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No Contract?

Discussion in 'Bidding & Estimating' started by PrecisionS&I, Sep 6, 2012.

  1. PrecisionS&I

    PrecisionS&I Member
    from Ohio
    Messages: 73

    Not sure how to handle this one!
    Went to bid a commericial property. Facility manager says they are unhappy with the guy from last year so I thought that could be could for me. He tells me what they are looking for- plow lot every 2", clear walks before every shift, apply rock salt to walks and lot when needed. They want an allinclusive price for everything. (No Problem). Until he tells me they do not signed contracts, only issue po's so they can fire you if you screw up. I dont plan on screwing up but I'm thinking what if we get a ton of snow Dec and Jan then they find a guy cheaper in Feb and they say your outa here. Just wondering if I should even submit a bid or just walk away. What do you guys think? O and there payment terms are 60 days!
     
  2. GSS LLC

    GSS LLC Senior Member
    Messages: 639

    i would make them sign a contract for legal reasons. not one binding them to a year, put in there they can cancel at any time with 30 days notice.
     
  3. grandview

    grandview PlowSite Fanatic
    Messages: 14,609

    Just get them to sign an agreement on payment terms and conditions. If it's a per plow and you can keep up with the snow and get paid,and you get let go in Fed for a cheaper guy when it don't snow ,who wins?
     
  4. In&Out

    In&Out Junior Member
    Messages: 9

    I would be weary of working without a contract. I do some work for the very best property managers in Chicagoland and I have never worked without a contract. Our company provides snow removal and landscaping services to all types of properties in the area ranging from apartment to condos and even large commercial headquarters. If they will not sign a contract then there may be financial concerns. A good manager will work with the contractor on any contract terms and budget constraints in order to select a great snow removal company. A fine manager and snow contractor make a great team and will allow everyone to be satisfied with the situation even the tenants.
     
  5. born2farm

    born2farm 2000 Club Member
    Messages: 2,310

    I would never take on work without a contract. At least get them to sign something agreeing to you scope of work and payment details. They can cancel the service with or without a contract.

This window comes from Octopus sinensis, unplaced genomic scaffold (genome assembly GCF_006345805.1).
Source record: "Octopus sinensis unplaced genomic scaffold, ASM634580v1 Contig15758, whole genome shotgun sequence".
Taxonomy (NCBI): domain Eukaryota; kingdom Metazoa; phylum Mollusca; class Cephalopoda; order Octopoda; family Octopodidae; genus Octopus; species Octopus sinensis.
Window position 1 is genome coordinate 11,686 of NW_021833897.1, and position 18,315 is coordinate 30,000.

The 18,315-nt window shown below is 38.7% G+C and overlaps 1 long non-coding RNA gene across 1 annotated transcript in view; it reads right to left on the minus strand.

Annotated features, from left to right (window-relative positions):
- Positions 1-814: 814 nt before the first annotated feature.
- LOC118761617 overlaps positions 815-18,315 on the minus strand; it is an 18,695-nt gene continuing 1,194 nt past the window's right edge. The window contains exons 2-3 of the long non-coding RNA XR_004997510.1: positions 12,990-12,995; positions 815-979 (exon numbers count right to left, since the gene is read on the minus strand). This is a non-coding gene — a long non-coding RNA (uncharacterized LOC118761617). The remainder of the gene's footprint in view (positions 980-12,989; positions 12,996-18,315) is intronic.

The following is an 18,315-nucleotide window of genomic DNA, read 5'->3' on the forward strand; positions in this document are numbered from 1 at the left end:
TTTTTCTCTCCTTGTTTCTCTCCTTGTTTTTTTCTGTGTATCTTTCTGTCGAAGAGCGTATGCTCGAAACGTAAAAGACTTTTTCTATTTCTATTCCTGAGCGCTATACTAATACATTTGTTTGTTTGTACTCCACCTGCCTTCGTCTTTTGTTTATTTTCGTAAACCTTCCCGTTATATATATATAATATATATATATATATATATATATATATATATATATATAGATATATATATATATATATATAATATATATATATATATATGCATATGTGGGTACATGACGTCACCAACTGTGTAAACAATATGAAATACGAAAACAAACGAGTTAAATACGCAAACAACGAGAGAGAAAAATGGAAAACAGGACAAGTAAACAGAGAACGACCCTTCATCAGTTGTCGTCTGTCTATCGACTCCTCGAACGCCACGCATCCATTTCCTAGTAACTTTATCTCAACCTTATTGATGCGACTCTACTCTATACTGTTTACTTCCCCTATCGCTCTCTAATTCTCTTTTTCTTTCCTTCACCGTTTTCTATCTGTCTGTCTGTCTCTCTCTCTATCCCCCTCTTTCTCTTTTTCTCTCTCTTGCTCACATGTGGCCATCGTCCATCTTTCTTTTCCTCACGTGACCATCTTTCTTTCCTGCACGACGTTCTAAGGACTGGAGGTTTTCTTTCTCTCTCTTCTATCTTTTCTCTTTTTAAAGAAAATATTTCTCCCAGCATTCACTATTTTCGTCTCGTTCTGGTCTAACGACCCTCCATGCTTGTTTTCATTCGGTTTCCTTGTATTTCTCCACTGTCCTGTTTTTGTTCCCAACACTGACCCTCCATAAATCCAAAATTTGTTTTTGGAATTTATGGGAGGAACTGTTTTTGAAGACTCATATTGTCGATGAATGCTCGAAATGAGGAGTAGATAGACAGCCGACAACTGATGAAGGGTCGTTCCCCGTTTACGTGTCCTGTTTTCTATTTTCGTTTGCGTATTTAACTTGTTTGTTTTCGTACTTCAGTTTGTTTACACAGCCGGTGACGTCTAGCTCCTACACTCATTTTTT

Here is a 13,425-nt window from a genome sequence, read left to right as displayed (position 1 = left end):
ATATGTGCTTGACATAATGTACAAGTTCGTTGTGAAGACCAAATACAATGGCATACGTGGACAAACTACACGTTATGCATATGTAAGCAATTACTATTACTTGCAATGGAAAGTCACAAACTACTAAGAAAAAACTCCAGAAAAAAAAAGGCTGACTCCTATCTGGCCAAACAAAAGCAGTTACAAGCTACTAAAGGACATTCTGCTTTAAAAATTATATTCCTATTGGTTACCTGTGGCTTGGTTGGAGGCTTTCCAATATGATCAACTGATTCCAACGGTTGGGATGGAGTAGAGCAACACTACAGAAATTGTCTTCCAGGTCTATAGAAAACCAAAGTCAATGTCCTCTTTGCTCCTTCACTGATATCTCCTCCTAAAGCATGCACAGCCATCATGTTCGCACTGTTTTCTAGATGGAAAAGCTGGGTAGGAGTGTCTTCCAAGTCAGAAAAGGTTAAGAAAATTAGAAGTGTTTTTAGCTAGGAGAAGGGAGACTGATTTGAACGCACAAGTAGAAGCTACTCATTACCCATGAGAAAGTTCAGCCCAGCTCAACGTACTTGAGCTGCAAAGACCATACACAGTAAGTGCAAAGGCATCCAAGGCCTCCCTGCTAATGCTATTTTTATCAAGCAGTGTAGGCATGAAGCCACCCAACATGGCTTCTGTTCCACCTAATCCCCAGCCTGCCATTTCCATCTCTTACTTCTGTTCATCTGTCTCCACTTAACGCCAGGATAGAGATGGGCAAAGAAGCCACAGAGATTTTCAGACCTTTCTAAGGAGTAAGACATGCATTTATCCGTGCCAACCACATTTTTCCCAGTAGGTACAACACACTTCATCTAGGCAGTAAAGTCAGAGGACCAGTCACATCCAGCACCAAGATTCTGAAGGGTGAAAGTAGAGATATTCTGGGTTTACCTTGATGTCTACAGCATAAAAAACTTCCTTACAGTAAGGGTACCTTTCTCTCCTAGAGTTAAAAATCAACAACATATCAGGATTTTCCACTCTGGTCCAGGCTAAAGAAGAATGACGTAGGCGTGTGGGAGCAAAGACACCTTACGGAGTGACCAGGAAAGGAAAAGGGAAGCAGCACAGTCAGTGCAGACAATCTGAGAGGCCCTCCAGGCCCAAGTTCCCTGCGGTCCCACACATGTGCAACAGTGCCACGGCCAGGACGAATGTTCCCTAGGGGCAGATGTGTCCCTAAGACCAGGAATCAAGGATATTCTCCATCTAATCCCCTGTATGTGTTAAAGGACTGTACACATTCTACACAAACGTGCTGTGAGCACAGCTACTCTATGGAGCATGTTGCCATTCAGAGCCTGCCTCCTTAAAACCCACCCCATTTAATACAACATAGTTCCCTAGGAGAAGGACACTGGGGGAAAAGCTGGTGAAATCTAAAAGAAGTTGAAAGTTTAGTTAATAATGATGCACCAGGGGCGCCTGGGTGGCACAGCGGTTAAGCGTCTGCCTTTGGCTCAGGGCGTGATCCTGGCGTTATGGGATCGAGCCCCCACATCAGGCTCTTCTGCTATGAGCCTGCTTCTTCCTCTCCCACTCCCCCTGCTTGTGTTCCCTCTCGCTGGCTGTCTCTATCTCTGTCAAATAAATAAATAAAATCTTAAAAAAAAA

6. Wayne Volz

    Wayne Volz Senior Member
    Messages: 694

    Contracts are a must. They protect you and your client.
     
  7. BPS#1

    BPS#1 2000 Club Member
    Messages: 2,407

    There is no reason for 60 days.


    Unless you are desperate for any income I'd pass.

    And the contract thing too.
    I learned that this summer.
     
  8. thelettuceman

    thelettuceman PlowSite.com Addict
    Messages: 1,216

    Nothing wrong with PO's. As stated above, get them to sign an agreement or memo of understanding stating the scope of the work and payment terms.
     
  9. Dogplow Dodge

    Dogplow Dodge 2000 Club Member
    from NJ
    Messages: 2,924

    Commercial properties should always have a contract, although some of my residential customers I do without.


    Haven't had an issue......
















    Yet....:eek:
     
  10. MatthewG

    MatthewG PlowSite.com Addict
    Messages: 1,390

    60 days no way. Contract yes, and pay someone to write it, I did

    Corporate america will keep pushing payment dates longer and longer, if im not paid in 30 days we dont show up and the customer knows this. I always get in on day 28
     
  11. perrysee

    perrysee Senior Member
    Messages: 121

    always have a contract ,i never go 60 days, can always cancel contract.
     
  12. forbidden

    forbidden Senior Member
    Messages: 392

    I would present the guy with the reason for a contract. That should be to save his butt and that of the business that operates the site. No contract means they assume all risk for a slip and fall claim. Are they willing to risk their business over this? I would recommend that he asks his insurer if this is wise on their part. My bet after he has a chance to absorb that info and even check into it, he will be willing to sign on the dotted line.